Growing and strengthening west Michigan's middle class
Sean Egan (IBEW 275) is the chair of the Kent-Ionia Labor Council.
After successfully fighting off the attempts by the Associated Builders and Contractors (ABC) and some Republicans attempts to cut construction wages in Michigan, the Building Trades Unions and construction workers across the State are back at the forefront of protecting Michigan workers. Although studies, in Michigan and elsewhere, have already shown that eliminating prevailing wage does not lower costs, this ideological warfare begins again in 2017.
Prevailing wage protects local workers, owners, and users from unscrupulous contractors as well as out of area low-ball contractors. It also incentivizes workers to enter the industry. Construction is tough, highly skilled, and rewarding work that requires long apprenticeship programs and a high degree of commitment. In this industry, it is the workers that hold all the knowledge and skill to perform, and employers manage the deployment, scheduling, and support of these craft workers. They command high wages due to this skill. However, there are employers that attempt to short cut the training and skill required with low paid workers filling in. This leads to delays, errors, safety violations, and potentially dangerous buildings upon completion (think fire, collapses, etc.)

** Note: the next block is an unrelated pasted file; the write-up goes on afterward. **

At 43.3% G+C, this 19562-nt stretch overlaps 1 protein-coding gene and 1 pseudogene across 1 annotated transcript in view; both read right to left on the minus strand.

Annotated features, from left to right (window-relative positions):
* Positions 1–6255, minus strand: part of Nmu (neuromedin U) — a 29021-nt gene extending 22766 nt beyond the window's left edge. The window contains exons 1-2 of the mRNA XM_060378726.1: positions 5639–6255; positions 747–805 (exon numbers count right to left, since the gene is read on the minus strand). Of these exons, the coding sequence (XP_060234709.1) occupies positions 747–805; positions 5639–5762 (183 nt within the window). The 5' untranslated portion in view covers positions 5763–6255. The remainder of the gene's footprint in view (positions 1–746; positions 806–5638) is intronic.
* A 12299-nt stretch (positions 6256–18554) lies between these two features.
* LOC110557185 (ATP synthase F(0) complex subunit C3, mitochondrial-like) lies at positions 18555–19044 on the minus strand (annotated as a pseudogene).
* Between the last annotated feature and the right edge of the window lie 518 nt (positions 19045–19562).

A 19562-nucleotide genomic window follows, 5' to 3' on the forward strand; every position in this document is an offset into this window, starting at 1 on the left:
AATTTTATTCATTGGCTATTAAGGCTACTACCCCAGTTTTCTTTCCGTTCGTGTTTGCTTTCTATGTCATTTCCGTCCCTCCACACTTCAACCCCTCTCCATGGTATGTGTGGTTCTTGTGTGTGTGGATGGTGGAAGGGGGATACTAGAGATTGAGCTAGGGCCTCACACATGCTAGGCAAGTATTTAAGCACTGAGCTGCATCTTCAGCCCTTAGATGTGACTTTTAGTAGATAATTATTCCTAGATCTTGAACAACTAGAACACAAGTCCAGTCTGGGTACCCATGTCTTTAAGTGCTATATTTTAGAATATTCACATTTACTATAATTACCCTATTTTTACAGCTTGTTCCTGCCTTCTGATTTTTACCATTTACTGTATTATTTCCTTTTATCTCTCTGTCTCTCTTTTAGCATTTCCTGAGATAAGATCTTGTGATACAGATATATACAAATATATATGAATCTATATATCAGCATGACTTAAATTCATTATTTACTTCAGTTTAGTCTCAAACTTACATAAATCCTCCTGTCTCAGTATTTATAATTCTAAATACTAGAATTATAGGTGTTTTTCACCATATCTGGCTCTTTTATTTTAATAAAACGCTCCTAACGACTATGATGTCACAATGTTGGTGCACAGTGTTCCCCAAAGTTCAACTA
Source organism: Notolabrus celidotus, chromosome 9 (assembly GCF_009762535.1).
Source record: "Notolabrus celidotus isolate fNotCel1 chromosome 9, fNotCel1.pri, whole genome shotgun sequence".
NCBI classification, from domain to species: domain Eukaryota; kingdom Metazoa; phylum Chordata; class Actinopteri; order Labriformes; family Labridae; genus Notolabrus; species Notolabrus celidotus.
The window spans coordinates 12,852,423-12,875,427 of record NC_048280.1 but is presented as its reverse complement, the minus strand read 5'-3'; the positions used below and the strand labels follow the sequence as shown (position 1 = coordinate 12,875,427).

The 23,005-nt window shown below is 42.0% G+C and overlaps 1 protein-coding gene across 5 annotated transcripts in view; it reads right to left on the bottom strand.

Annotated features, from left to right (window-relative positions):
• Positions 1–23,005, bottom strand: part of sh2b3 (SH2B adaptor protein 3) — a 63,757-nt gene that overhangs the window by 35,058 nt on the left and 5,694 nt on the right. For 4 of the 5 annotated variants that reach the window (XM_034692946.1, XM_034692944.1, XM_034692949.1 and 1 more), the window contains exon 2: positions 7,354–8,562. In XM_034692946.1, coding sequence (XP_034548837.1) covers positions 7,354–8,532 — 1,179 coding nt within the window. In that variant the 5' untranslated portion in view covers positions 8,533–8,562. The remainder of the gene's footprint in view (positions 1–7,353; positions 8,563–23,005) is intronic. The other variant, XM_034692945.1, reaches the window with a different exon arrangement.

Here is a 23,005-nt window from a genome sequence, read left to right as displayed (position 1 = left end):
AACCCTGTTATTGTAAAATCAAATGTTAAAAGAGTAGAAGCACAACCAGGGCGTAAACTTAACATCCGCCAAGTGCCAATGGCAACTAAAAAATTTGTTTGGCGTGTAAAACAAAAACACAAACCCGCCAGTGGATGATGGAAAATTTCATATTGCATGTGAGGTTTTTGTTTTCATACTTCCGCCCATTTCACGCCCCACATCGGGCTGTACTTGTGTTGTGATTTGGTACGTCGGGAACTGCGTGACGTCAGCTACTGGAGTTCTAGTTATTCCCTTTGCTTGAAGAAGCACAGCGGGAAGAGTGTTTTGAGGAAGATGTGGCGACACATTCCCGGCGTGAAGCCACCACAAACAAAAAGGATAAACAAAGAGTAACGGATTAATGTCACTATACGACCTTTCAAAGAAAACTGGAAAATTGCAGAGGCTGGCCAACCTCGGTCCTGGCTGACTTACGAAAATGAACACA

Prevailing wage was created due to out-of-state contractors undercutting local workers and employers with a transient crew of low-paid people. The goal was to establish a baseline to avoid this type of unfair competition. Competition in construction should be based on an employer’s ability to manage projects, train workers, and provide the best product, not simply on their ability to pay low wages.
As mentioned, studies conducted on this issue have shown that there is no real reduction in construction costs, so the goal must be to transfer the wages from the worker to the profits of the company. As we know, the concentration of wealth does not benefit our communities…but strong wages do. We also know that the good wages established in Michigan’s Prevailing Wage law support local workers, local communities, and give workers and incentive to join the industry.
Fortunately, Governor Snyder and many Republicans understand this already, but if we don’t speak up they may believe that we don’t care. So, keep your eyes open for updates on this legislation and you should consider writing or calling your legislator now and ask them to support local workers by voting NO, if the prevailing wage repeal comes up.